I am using both full and 1/2 wave LED's and they look good. no flicker issues on the 1/2 wave either.

Hi Dennis, yup, I am well aware that the triacs are the reason for the appearance. I was just surprised to need them since in theory the triacs should be seeing a constant load as the full-wave LEDs are conducting on both halfs of the AC cycle. And further, if I recall correctly from my emails, Travis was sure there would be no problems with the LEDs. By the way, you only need a 1/2 watt resistor for 33K Ohm. Those fit in tighter spaces like the clamshell plugs.
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Dennis Cherry

Richard Hamilton wrote:

Dennis Cherry wrote:
Richard Hamilton wrote:
Just coming back to post added information about my above comments. Our solution to flickering lights was to add snubbers to some channels. The client was not happy about that because it was extra work and supposedly these lights were guaranteed to not need snubbers, yet we had to add them to 15 of the 240 channels. That's not a bad ratio I guess, yet we expected not to need any. In summary, it appears that even some full-wave rectified strings need snubbers for a reason that is not fully clear until we take down the lights and experiment in January.

The reason for the snubbers is not the LED fault, its because the traics are not turning off reliably.

I put snubbers on all LED strings that I thought would need drastic revisions in the sequences to make them work right, the snubbers (33K 2w to 47K 1w) fixed this well enough that no modification to the sequences was needed. I am using the 47K 1w for my snubbers.

I am using both full and 1/2 wave LED's and they look good. no flicker issues on the 1/2 wave either.

Hi Dennis, yup, I am well aware that the triacs are the reason for the appearance. I was just surprised to need them since in theory the triacs should be seeing a constant load as the full-wave LEDs are conducting on both halfs of the AC cycle. And further, if I recall correctly from my emails, Travis was sure there would be no problems with the LEDs. By the way, you only need a 1/2 watt resistor for 33K Ohm. Those fit in tighter spaces like the clamshell plugs.



Calculations show it a 0.437 watts, too close for a 1/2 watt resistor. It was recommend to use a 2 watt so the resistor does not get real hot for a 33K.

Metal film is the best and the smallest, carbon film is second.

Do not use Carbon Composition.
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Richard Hamilton

Dennis Cherry wrote:

Calculations show it a 0.437 watts, too close for a 1/2 watt resistor. It was recommend to use a 2 watt so the resistor does not get real hot for a 33K.

Metal film is the best and the smallest, carbon film is second.

Do not use Carbon Composition.

Yup, a larger wattage resistor always gives more margin. I just couldn't fit anything bigger than 1/2 Watt in my shells. I figure 1/2 Watt is still safe enough since there is still at least 12% safety margin from the rated value, and the fact that the average wattage is going to be much lower during a show due to varying voltages. During shows, I never keep anything fully bright anyway to save energy and that is the only time when the resistor would be at max wattage dissipation anyway.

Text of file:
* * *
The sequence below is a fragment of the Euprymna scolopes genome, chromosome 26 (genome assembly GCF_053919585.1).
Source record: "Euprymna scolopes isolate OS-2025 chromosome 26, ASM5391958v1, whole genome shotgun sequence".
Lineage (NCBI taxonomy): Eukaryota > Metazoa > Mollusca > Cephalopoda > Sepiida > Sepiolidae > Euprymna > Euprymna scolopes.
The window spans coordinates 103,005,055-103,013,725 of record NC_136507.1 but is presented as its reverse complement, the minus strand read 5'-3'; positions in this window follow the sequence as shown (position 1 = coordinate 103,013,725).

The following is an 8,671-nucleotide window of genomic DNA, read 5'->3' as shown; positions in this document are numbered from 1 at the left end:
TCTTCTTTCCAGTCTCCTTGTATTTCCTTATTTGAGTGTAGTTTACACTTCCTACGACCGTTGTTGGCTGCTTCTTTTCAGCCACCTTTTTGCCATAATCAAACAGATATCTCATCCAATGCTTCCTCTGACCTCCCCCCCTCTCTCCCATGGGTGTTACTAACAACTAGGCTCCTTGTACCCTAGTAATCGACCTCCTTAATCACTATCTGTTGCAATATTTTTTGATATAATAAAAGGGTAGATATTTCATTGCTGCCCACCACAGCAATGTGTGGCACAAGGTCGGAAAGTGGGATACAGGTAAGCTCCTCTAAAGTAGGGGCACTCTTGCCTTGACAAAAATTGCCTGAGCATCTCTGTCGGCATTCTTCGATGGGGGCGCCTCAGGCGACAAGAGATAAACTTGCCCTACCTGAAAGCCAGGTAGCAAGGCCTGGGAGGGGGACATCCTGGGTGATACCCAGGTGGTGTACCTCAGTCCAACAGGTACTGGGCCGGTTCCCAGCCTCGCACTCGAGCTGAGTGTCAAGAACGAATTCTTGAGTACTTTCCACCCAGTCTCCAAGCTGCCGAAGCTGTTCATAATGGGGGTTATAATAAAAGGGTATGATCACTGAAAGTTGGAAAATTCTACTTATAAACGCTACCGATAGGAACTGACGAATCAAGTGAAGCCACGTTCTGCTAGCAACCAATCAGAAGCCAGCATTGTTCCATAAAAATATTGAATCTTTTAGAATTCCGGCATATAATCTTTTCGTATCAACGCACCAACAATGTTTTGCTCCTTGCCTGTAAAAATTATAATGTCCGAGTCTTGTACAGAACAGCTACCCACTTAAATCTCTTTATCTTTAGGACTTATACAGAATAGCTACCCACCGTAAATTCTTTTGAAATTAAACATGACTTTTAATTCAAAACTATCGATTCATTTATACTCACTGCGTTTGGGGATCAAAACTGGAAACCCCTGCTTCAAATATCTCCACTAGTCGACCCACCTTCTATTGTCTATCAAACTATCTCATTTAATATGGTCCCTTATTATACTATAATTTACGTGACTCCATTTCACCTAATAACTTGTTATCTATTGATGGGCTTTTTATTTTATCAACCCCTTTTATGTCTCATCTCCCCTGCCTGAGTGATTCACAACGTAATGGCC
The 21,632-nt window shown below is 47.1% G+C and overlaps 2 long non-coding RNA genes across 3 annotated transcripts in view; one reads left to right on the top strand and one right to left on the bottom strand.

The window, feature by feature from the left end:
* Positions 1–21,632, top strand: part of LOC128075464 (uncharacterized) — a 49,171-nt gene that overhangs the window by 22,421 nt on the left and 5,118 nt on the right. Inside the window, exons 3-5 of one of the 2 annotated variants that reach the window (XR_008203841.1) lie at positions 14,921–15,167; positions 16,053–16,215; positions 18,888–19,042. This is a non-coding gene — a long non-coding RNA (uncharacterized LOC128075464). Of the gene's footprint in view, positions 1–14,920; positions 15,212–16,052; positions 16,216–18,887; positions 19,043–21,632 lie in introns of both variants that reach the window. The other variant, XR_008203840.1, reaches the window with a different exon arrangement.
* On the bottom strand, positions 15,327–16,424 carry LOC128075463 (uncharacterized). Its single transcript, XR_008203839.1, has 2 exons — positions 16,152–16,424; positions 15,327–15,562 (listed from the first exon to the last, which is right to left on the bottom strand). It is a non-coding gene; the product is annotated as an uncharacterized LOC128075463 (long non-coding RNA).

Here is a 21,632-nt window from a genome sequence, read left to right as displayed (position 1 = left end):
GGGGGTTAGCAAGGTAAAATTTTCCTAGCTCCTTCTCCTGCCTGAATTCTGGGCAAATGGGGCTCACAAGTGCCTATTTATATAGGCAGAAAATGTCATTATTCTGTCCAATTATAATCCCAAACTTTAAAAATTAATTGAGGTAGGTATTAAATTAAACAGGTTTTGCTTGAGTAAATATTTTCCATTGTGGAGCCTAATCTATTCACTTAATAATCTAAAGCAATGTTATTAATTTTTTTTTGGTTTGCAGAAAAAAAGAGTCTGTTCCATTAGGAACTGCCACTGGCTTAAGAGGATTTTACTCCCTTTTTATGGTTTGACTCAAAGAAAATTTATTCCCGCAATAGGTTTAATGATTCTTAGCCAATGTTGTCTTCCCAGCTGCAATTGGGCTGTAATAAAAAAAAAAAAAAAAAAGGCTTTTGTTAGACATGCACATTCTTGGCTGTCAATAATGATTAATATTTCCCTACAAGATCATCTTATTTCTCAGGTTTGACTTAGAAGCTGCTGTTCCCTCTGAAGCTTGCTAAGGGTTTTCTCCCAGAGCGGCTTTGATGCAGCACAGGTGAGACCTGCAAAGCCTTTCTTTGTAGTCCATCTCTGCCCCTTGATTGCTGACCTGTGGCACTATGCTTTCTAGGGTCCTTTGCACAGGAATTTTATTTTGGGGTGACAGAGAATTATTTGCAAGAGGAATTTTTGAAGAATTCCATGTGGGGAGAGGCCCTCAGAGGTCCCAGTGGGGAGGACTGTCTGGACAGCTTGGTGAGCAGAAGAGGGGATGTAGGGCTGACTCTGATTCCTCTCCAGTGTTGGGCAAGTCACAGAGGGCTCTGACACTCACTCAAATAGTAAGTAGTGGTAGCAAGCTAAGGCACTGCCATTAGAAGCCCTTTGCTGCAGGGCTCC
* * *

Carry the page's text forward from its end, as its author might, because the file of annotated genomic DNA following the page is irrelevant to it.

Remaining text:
Dennis, just out of curiosity, why not carbon comp? (aside from accuracy)
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GE brand works great for me!! And you can buy them at your local Lowes They Fad, Shimmer, Shake and Dance :D

I bought some Home Depot brand ones but they are not full wave, but I made them work when I plugged a 85 watt floodLight into them.

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Dennis Cherry

Richard Hamilton wrote:

Dennis Cherry wrote:
Calculations show it a 0.437 watts, too close for a 1/2 watt resistor. It was recommend to use a 2 watt so the resistor does not get real hot for a 33K.

Metal film is the best and the smallest, carbon film is second.

Do not use Carbon Composition.

Yup, a larger wattage resistor always gives more margin. I just couldn't fit anything bigger than 1/2 Watt in my shells. I figure 1/2 Watt is still safe enough since there is still at least 12% safety margin from the rated value, and the fact that the average wattage is going to be much lower during a show due to varying voltages. During shows, I never keep anything fully bright anyway to save energy and that is the only time when the resistor would be at max wattage dissipation anyway.

Dennis, just out of curiosity, why not carbon comp? (aside from accuracy)

Accuracy, larger and noisy . Can give you grief in some circuits so best to not consider them as the carbon film are better, price is slightly higher. Metal films are the smallest per watt but higher in price. I can get a 1 watt carbon film inside a male SPT-2 vampire plug just fine. Just offset it to one side between the two contact points.
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how do you tell the difference between full and half wave led's ?
I#m still trying to find out if I can split my led strings up into halfs or quarters. They're ac so apparently have a rectifier in the controller.

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how do you tell the difference between full and half wave led's ?
I#m still trying to find out if I can split my led strings up into halfs or quarters. They're ac so apparently have a rectifier in the controller.

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Because of some of the flickering people have encountered we have made up 100's of these snubbers and are free to anyone who has purchased from us. We have found if you are using 8 strands or less on a channel that you may encounter some flickering and that too sometime depends on the color white being the most noticeable. The easiest solution we have found is to plug the snubber into the the back of strand that either connects to the LOR unit or the one closest to the LOR unit connected to the extension cord.

So again if anyone has bought from us this year and need some of these please feel free to email me and I will send you some.

Thanks!

Travis Fremming
http://www.ledholidaylighting.com

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The thing about LED’s that the wife and I do not like is that they are to bright, intense colors, electronic feeling to them. They do not have that warm Christmas feeling. Maybe we have not seen the right ones or do they make some that are more warmer to the eyes?

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Richard Hamilton

dotyb wrote:

The thing about LED’s that the wife and I do not like is that they are to bright, intense colors, electronic feeling to them. They do not have that warm Christmas feeling. Maybe we have not seen the right ones or do they make some that are more warmer to the eyes?